February 9, 2020
"The infant suggests yet another avenue for the virus to spread. Currently, the virus is believed to spread most commonly through moisture particles in the area, meaning the breath of a carrier could infect someone. This makes the virus significantly more contagious than Ebola, for example, that can only be transmitted through extensive exposure to a carrier’s blood."
China Diagnoses 30-Hour-Old Baby with Coronavirus
Doctors in Wuhan, China, identified the youngest known carrier of coronavirus on Wednesday: a 30-day-old infant whose mother tested positive for the virus while pregnant.
China is confronting a rapidly accelerating outbreak of a previously unknown coronavirus that it acknowledged publicly on January 20, a month after locals in Wuhan said they began hearing of an illness spreading rapidly. Over 20,000 people have been diagnosed as carrying the new coronavirus and nearly 500 people have died, the majority of them in China. The virus has begun spreading from human to human in several Asian countries, however, including Thailand and Singapore.
The new coronavirus is believed to be a relative of the common cold and the Sudden Acute Respiratory Syndrome (SARS) virus, producing similar symptoms like fever, cough, and body aches. Those who have died have developed advanced pneumonia and are believed to be largely elderly people and those already suffering from prior illness. As China did not alert its health workers of the highly contagious nature of the virus, hospitals did not adequately isolate patients with flu-like symptoms before January 20, likely leading to widespread infection in at-risk populations already hospitalized.
The South China Morning Post cited the Communist Party’s CCTV broadcaster Wednesday in confirming that a 30-hour infant tested positive for the virus in Wuhan, where it originated. The baby’s mother also tested positive for the virus before giving birth, suggesting that the child could have been infected in the womb. Doctors are not yet certain, given the 30 hours in between birth and confirmation of infection, if the child was already carrying coronavirus in the womb or became infected after contact with the mother following birth.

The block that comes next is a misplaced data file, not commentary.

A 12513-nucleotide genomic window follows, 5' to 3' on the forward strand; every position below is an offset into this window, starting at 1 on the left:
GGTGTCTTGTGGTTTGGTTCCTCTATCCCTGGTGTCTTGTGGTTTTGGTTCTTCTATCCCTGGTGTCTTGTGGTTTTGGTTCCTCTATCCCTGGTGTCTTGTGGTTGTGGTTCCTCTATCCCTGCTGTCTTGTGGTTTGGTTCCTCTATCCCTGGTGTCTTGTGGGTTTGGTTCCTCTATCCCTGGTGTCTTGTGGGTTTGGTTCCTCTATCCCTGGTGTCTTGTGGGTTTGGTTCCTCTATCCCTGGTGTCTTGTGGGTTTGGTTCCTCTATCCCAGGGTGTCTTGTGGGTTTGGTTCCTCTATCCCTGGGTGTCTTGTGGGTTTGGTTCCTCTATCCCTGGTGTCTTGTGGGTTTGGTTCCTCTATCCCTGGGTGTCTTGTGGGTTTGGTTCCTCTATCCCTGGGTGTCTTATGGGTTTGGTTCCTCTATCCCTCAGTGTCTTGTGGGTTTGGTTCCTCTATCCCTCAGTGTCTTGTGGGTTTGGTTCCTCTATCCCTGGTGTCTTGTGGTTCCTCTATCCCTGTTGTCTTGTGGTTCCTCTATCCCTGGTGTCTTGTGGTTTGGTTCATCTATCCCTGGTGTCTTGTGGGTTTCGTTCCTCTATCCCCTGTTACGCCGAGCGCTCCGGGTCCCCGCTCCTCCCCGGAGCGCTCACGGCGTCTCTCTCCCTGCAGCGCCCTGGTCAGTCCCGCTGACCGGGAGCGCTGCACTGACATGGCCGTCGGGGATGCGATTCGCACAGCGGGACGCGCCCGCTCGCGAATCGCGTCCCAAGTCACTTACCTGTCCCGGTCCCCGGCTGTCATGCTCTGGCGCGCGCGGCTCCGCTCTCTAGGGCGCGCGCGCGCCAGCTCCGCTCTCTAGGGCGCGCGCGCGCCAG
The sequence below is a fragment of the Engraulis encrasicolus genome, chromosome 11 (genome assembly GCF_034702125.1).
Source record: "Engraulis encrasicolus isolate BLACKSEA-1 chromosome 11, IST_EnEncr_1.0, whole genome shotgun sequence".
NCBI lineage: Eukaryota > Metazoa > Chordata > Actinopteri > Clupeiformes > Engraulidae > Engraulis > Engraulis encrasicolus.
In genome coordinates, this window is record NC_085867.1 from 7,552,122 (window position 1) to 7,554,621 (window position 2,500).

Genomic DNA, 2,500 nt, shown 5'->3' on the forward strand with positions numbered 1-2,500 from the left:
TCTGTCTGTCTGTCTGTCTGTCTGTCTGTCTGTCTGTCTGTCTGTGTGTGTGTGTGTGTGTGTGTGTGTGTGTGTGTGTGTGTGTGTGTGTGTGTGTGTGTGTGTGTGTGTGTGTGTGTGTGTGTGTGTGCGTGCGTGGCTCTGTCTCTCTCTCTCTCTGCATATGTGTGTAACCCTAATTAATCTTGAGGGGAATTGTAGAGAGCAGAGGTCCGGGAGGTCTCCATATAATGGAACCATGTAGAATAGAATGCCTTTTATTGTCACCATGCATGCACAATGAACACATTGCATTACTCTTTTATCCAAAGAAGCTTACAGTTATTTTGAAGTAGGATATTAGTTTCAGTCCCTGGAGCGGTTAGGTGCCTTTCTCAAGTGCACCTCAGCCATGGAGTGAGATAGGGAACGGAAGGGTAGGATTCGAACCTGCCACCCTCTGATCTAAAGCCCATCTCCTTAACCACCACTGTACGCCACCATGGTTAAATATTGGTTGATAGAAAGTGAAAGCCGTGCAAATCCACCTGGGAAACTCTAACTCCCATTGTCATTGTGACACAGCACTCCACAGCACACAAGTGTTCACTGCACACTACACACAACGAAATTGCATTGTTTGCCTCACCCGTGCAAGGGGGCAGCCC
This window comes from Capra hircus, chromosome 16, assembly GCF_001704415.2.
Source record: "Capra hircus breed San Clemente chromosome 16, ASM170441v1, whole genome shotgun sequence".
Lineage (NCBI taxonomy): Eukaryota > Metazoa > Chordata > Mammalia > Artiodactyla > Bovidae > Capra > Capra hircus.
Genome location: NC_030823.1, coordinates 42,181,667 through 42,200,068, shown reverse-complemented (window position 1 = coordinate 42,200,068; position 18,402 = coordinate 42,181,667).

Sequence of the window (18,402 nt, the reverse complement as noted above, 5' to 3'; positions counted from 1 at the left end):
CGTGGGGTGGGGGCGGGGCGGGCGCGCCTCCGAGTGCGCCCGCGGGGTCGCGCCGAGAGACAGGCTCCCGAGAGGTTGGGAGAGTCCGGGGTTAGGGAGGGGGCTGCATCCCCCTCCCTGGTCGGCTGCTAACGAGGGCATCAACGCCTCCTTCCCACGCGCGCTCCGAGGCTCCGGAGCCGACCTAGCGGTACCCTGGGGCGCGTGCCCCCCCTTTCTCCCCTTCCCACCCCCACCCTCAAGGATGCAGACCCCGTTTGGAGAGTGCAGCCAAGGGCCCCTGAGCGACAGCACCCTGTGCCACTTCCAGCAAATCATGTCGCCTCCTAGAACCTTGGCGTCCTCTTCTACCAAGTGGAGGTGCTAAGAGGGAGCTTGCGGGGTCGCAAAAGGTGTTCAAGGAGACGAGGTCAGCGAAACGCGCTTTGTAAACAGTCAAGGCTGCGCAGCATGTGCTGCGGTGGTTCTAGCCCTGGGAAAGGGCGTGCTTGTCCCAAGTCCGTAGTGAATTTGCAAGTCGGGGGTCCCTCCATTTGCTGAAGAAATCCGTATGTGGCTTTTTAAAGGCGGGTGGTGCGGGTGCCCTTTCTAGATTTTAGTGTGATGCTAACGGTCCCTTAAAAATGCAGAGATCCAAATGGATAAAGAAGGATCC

The infant suggests yet another avenue for the virus to spread. Currently, the virus is believed to spread most commonly through moisture particles in the area, meaning the breath of a carrier could infect someone. This makes the virus significantly more contagious than Ebola, for example, that can only be transmitted through extensive exposure to a carrier’s blood. If the virus can reach a baby in the womb, it may also have the potential to complicate pregnancies like the Zika virus, which results in mild symptoms when passed to adults but severely deforms an unborn child’s brain.
The Wuhan newborn is among the 3,887 people confirmed as carriers of the new coronavirus on Wednesday, the highest number in any one day since the outbreak began. The total number of confirmed cases worldwide is currently at 24,629 and 492 people have died, all but two within China. The death toll between Tuesday and Wednesday, 65 people, is also the largest number in a single day, calling into question adamant assertions by Chinese state media and government officials last week that the rate of infection had started to decline.
Outside of China, health authorities are concerned with preventing the virus from spreading in the wild, isolating individuals coming into outside countries from China. Hong Kong, Singapore, and Thailand have all documented cases of human-to-human transmission – that is, infections that occurred outside of the epicenter of the outbreak – alarming locals who fear they can become infected by being out in public in their home countries. Japan is also handling an outbreak that occurred on a cruise ship housing 3,700 passengers, quarantining the ship after a passenger tested positive for the virus upon returning from a vacation on the ship.
Unrest in Hong Kong, already at near-peak levels before the viral outbreak due to increasingly belligerent political moves by Beijing, has swept the virus response into its storm. Thousands of health workers in the city are currently on strike in protest against Chief Executive Carrie Lam refusing to shut Hong Kong’s border with China, choosing instead to keep some smaller points of entry open for those who commute to and from China regularly. As of Tuesday, 7,000 health workers were on strike. Health workers fear that they do not have the resources possible to adequately do their jobs if the border remain open, potentially flooding Hong Kong hospitals with patients from China. Tens of thousands of people crossed the border into Hong Kong on Tuesday, according to Hong Kong broadcaster RTHK. One of two deaths outside of China occurred in Hong Kong; the other was a traveler from Wuhan in the Philippines.
“If we don’t stop the virus at its source, even if we have more manpower, resources or more isolation wards, the problem cannot be solved,” Winnie Yu of the Hong Kong Hospital Authority Employees Alliance said on Tuesday.
The strike has yielded minimal results as Lam, inch by inch, has conceded some policy changes. On Wednesday, Lam announced that the government would quarantine any individual crossing the border from China for 14 days as of next Saturday.
While Hong Kong residents demand to be sealed off from China, Taiwan has moved to seal itself off from Hong Kong, citing the open border as a security risk.